Tuesday, June 11, 2013

I Had This List of Rules


I shot myself in the foot for years as a mother. I didn’t know I was doing it. It was as though I were running around crazy trying to be the best mom I could be while unknowingly firing arrows into the Achilles heel of my undoing.

I had this list of rules in my head.

You know…a good mom _______________. 
A bad mom...________________.

Sound vaguely familiar?

I work really hard not to pass judgment on others, but I spent a lot of time not only peering at the wooden plank in my eye but hammering nails in as I constructed a gargantuan tree house of lies, one mistaken truth impaling me at a time.

Here are some doosey misconceptions that made my list…
A good mom…has Band-Aids in her purse at all times.
A good mom…joins the PTO and attends every meeting.
A good mom…never has laundry stacked in piles that rival architectural wonders.
A good mom…doesn’t yell…ever.
A good mom…bakes realistic-looking animal and caricature cakes she found on Pinterest for her children’s birthday parties.

And then there’s the other pesky side of this list…
A bad mom…doesn’t know the lyrics to the shanty Sponge Bob Square Pants because why would she let her kids watch that show?
A bad mom…doesn’t stab herself in the finger, creating a blood-spurting hole while trying to separate Lego guy’s hair from his mini-Lego head with tweezers.
A bad mom…would never shove a bunch of pennies and loose change in an envelope when sending in money to her child’s class for end of the year teacher gifts.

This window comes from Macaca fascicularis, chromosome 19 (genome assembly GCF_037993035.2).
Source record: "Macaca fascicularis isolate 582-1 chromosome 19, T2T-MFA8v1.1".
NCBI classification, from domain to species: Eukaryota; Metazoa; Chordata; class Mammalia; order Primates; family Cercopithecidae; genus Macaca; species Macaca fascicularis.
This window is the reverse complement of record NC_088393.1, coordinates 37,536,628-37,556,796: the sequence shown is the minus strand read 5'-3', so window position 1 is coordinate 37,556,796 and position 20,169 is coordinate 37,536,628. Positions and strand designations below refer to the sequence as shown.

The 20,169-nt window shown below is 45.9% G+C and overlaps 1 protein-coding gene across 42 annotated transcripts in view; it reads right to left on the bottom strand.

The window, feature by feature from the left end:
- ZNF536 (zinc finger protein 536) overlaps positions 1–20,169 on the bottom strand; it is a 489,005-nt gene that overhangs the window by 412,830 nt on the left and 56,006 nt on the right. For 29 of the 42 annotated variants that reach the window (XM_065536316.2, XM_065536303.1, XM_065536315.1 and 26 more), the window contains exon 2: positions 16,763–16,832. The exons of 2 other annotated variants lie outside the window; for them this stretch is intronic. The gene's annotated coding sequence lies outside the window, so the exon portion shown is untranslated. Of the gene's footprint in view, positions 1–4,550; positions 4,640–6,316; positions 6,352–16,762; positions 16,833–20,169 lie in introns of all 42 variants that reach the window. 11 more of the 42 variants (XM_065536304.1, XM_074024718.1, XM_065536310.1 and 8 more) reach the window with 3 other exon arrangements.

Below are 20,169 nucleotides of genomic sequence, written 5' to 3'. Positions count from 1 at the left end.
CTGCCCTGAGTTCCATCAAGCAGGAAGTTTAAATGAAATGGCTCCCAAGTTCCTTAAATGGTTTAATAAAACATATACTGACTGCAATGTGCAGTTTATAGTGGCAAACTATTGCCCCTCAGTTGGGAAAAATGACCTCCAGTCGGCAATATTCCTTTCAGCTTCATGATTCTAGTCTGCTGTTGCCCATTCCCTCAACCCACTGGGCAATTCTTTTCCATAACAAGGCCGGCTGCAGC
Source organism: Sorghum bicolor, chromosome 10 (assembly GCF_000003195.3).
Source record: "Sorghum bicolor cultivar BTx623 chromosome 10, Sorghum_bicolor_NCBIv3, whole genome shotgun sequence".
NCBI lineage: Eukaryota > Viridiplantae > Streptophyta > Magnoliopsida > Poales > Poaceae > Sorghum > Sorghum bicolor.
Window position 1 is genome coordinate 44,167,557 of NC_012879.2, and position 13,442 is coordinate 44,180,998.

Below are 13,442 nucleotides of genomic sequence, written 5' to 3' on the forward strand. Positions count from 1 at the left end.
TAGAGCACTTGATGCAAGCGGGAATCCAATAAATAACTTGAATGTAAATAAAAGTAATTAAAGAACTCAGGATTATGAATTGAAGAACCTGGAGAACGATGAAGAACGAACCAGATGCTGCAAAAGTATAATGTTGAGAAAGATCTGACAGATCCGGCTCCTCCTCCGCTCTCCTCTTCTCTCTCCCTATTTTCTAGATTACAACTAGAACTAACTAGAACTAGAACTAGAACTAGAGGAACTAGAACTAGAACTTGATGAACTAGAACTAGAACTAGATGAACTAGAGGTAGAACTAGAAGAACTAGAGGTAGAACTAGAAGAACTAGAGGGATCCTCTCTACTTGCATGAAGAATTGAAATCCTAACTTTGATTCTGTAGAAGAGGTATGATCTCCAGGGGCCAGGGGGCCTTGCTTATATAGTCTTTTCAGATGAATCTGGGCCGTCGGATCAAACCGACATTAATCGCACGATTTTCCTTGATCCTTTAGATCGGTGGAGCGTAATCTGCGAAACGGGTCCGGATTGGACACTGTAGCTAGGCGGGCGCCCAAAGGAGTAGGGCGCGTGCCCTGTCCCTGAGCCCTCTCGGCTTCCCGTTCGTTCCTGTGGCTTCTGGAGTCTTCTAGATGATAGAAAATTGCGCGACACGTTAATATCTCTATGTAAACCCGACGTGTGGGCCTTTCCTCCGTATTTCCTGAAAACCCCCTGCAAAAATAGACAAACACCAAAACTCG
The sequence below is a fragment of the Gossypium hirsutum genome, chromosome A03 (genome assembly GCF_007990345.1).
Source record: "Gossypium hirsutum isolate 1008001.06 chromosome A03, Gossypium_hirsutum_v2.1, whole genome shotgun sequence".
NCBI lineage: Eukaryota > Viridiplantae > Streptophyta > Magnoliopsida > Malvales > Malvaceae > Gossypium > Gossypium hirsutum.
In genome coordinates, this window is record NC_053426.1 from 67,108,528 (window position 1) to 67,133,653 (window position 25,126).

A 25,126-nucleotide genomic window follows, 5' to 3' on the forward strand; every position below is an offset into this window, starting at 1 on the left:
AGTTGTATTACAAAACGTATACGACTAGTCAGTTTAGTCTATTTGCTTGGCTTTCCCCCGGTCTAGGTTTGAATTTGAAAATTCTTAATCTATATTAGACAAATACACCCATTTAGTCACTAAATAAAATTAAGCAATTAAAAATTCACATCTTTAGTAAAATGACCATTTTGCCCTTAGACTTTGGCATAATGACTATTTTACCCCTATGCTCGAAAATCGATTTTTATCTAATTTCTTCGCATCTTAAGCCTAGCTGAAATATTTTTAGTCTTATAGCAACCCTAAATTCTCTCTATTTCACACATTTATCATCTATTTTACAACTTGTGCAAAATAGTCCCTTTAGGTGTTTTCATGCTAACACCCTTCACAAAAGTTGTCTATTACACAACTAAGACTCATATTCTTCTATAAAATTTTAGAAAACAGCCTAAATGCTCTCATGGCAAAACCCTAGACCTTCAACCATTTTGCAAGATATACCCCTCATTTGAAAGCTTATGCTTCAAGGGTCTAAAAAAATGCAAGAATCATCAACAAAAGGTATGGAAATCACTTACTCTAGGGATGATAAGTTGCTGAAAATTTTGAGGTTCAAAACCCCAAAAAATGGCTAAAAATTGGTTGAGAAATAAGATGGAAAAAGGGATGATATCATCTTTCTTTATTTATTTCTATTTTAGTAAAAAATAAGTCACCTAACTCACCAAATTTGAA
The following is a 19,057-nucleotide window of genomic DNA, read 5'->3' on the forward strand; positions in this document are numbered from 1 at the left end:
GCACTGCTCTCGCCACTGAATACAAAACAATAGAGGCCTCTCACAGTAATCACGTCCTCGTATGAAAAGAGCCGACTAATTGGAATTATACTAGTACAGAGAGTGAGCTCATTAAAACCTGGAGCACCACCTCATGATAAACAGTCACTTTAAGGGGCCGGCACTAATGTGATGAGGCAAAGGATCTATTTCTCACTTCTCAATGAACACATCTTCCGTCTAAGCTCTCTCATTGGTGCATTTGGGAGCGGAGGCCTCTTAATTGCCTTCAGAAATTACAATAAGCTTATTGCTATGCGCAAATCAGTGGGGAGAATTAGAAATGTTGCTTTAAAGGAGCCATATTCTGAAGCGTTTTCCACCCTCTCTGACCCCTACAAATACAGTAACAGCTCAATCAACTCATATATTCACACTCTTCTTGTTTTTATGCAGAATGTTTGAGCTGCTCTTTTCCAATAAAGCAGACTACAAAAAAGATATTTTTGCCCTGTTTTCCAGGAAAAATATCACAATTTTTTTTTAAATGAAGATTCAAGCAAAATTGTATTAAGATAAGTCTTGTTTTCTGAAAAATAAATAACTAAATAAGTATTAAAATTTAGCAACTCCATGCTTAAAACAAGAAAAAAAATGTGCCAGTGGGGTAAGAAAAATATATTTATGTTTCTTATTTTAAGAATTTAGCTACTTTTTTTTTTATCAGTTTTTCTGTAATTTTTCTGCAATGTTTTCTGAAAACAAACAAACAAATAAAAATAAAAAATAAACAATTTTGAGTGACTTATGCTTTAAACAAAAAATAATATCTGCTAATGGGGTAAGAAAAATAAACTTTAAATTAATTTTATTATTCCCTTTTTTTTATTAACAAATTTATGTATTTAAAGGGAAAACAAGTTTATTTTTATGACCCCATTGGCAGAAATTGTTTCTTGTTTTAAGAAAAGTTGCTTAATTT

A bad mom…wouldn’t be caught dead sprinting to slather coconut oil on a patch of psoriasis on her child’s leg, delaying the bus.
A bad mom…cannot for the life of her recount the names of the other students in her child’s class.

I had this list.

And if, by some fluke, I ever caught you doing or not doing one of the above, it might surprise you that I refrained from judgment. At least I didn’t judge in the way you’re thinking. I liked you—instantly. Inside I smiled because I just became a little more normal—more human. And you, in all your you-glory, helped me believe in grace again. Helped me to believe every time one of these tweezed out ideas flashed like a neon sign in my head that lists like these are pure malarkey.

I eventually found my way to the end of the list maze.

Know where I landed?

Here:
A good mom…loves her kids.
A bad mom…withholds love from her kids.

Want to know what I did with those other cockamamie lists?

I mixed the ingredients of a boxed Betty Crocker cake, baked it, shoved the little particles of good mom/bad mom thoughts between the spongy goodness, slapped some icing on the top, devoured the whole whopping ooey gooey cake pan, then I let it pass through me.

And now those lists are gone.

And I’m not about to go looking for them.


Have you ever done yourself a disservice by believing in a fabricated and skewed list as you tried to live well in a specific role in your life? 

22 comments:

  1. I only had one thing on my list when I became a mother: a good mom has well-behaved children. My firstborn pretty much blew that one up right away! But I spent several years wallowing in my "bad mom" status. Then, like you, I learned the truth--and I learned to love my child. I also learned not to put my identity in what my child(ren) did or didn't do. I've never been a perfect mom by any means, but I do think because my daughter made me face those questions early on, my kids would say I've been a good one.

    But what really strikes me is that it is essentially the same issue I grapple with as a writer. Where is my identity? In "doing it all right?" In book sales? Contracts? Marketing? I tend to have to continually fight making those "good author" lists to compare myself to now.

    ReplyDelete
    Replies
    1. I love that your kids say you've been a good mom! I can so see that! I also love that you drove home the heart of this post--how we wrestle with our identities...and how we are so quick to define ourselves by our roles, what we do, etc.

      Delete